A nurse at a hospital in Sweden’s capital of Stockholm is trying to reach me on my mobile via social media. I don’t answer. She is not the only one trying to contact me. It is one of those days when I barely have time for anything beyond responding to endless emails.
The nurse is persistent, texting me in capital letters, exclamation points, she is trying her best to get my attention. She pleads for help. Her aunt’s husband died in Syria, I shrug, many are dying in Syria. This final thought has left me feeling ashamed of myself and my reaction to her impassioned messages. Then the nurse continues, she writes that with the death of her uncle and her aunt in Sweden, four children are now left without any adult supervision in Syria. Now I understand her earnestness and the severity of the situation. I put everything else aside. Four children are in need of urgent help.
Her aunt had come to Sweden three years ago, a month before ISIS invaded the city she lived in. Her husband persuaded her to leave the family and go all the way to Sweden with the help of smugglers as they couldn’t afford to get the whole family out. Once in Sweden, the hope was that the aunt could apply for family reunification in order to bring her husband and children to safety in Sweden.
After a long trip filled with drama and traumatic experiences, she finally arrived in Sweden. She was given a residence permit and the struggle to bring her family here then began. Simultaneously the situation in the Middle East was drastically and quickly changing; Turkey and Jordan would close their borders to Syria. In order to get to Sweden the husband and children would now need to relocate to a country where they could be interviewed by the Swedish embassies.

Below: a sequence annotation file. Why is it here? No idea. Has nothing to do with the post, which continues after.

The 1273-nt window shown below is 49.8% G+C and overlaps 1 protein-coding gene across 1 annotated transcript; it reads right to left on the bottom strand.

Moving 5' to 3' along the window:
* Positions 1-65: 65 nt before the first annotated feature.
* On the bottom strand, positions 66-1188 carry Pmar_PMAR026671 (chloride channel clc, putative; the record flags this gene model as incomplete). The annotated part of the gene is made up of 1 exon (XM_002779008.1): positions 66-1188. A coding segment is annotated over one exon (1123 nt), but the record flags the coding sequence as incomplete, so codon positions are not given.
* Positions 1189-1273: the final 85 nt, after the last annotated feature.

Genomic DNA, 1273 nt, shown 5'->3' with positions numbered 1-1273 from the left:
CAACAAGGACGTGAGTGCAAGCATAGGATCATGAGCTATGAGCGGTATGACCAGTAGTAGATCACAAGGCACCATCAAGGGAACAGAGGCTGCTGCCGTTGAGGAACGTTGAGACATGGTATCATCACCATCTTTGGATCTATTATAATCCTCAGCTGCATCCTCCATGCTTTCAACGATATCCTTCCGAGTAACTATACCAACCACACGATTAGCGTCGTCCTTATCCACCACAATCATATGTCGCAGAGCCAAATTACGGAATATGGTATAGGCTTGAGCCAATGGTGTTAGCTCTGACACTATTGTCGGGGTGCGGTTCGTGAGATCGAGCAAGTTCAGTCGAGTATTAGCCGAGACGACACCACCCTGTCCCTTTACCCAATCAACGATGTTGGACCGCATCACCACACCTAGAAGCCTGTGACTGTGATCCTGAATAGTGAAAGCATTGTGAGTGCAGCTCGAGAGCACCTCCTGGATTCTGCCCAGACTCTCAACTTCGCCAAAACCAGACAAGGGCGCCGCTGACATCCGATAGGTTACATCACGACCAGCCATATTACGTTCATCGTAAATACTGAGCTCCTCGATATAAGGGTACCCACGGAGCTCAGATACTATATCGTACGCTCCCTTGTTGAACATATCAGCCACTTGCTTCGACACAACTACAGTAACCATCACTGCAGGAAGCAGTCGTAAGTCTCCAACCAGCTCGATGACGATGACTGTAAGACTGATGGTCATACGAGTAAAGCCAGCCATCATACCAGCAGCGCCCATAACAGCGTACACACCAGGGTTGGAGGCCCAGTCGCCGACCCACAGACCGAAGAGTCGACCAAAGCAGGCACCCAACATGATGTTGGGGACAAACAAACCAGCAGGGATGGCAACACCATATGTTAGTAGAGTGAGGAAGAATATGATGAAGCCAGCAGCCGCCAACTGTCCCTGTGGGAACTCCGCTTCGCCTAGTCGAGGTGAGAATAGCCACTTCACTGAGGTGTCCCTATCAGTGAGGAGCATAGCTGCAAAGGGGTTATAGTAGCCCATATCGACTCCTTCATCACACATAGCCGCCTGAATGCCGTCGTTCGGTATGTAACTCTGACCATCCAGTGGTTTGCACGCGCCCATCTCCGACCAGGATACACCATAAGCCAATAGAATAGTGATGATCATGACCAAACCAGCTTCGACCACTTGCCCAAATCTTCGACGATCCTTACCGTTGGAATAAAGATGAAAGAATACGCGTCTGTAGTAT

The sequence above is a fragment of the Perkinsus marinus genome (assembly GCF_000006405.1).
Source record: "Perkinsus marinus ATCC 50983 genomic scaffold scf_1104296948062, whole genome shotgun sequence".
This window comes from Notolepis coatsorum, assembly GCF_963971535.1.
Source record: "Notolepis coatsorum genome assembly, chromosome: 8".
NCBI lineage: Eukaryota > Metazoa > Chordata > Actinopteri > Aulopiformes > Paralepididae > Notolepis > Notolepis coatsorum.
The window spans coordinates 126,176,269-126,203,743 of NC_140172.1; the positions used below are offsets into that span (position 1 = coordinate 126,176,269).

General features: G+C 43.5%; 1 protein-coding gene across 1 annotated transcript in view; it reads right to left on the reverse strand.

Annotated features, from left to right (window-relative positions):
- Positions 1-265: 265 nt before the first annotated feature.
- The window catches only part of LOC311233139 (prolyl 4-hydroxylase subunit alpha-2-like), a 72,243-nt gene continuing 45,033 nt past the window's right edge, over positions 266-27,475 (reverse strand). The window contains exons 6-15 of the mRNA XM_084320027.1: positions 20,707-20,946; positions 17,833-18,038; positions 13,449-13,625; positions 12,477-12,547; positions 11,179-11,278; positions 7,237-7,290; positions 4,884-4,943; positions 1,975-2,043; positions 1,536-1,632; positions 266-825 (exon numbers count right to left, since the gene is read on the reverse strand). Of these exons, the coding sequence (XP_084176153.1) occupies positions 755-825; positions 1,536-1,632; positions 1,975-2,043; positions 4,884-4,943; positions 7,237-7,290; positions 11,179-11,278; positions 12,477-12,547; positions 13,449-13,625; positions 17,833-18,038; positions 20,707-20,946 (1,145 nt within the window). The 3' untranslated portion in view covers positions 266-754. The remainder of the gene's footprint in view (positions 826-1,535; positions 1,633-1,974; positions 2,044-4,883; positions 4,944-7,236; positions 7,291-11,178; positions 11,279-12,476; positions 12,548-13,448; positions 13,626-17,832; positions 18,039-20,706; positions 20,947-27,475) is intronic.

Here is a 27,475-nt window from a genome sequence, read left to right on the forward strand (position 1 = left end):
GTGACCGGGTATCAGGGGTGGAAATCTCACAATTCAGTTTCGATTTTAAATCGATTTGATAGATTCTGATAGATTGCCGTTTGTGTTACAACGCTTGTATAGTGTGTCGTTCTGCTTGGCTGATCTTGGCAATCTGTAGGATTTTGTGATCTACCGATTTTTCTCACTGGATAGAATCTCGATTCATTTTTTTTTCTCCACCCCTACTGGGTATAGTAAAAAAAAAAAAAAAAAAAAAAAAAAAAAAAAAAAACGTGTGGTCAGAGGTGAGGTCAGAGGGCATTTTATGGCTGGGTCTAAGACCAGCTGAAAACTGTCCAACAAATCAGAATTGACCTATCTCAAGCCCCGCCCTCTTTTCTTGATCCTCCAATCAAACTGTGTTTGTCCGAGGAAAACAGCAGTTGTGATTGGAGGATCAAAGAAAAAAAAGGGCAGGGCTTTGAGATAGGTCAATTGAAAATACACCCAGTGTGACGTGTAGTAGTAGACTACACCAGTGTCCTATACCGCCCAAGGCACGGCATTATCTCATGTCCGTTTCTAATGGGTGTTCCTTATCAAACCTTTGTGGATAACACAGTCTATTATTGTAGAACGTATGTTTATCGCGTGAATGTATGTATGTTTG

With help from an American relative, the nurse’s Aunt wrote impassioned letters to Swedish embassies in the Middle East, the UN refugee agency UNHCR, and to Queen Rania of Jordan After years of struggle, good news arrived with the Queen Rania willing to make an exception for the family and grant passage to Amman to visit the Swedish embassy there.
Yet the road to Jordan is perilous. With the constant threat of an ongoing and brutal conflict around them, there is the added fear that the eldest child, a 17-year-old daughter, would be kidnapped. But they have no choice but to leave. Suddenly the stress becomes too great for the man. He gives up. He has a stroke and dies. The children are left alone. That’s when the nurse in Stockholm contacts me.
I ask for all the documents, the ones from the Swedish Migration Agency, email conversations between Swedish missions and the United Nations, the Jordanian queen’s reply; I also ask for the Uncle’s death certificate. It doesn’t take long, about five hours before I’m completely involved in the case. I email the Migration Agency and ask if they can do anything to help the Aunt and her trapped children. I also ask if she is at risk of losing her Swedish residence permit if she travels to collect her children in Syria. She has understandably become “mad” with worry and insists on taking the first flight to Lebanon to then continue onto Syria.
I also write to the Foreign Ministry.
A week later, the children are safe and the Swedish authorities make an exception based on the conventions we have ratified.
Rescuing children and giving them a safe environment and a better life: I am very grateful to be part of A Demand For Action, an organization that on a weekly basis deals with situations like the one I describe here.
Translated by Daniela Barhanna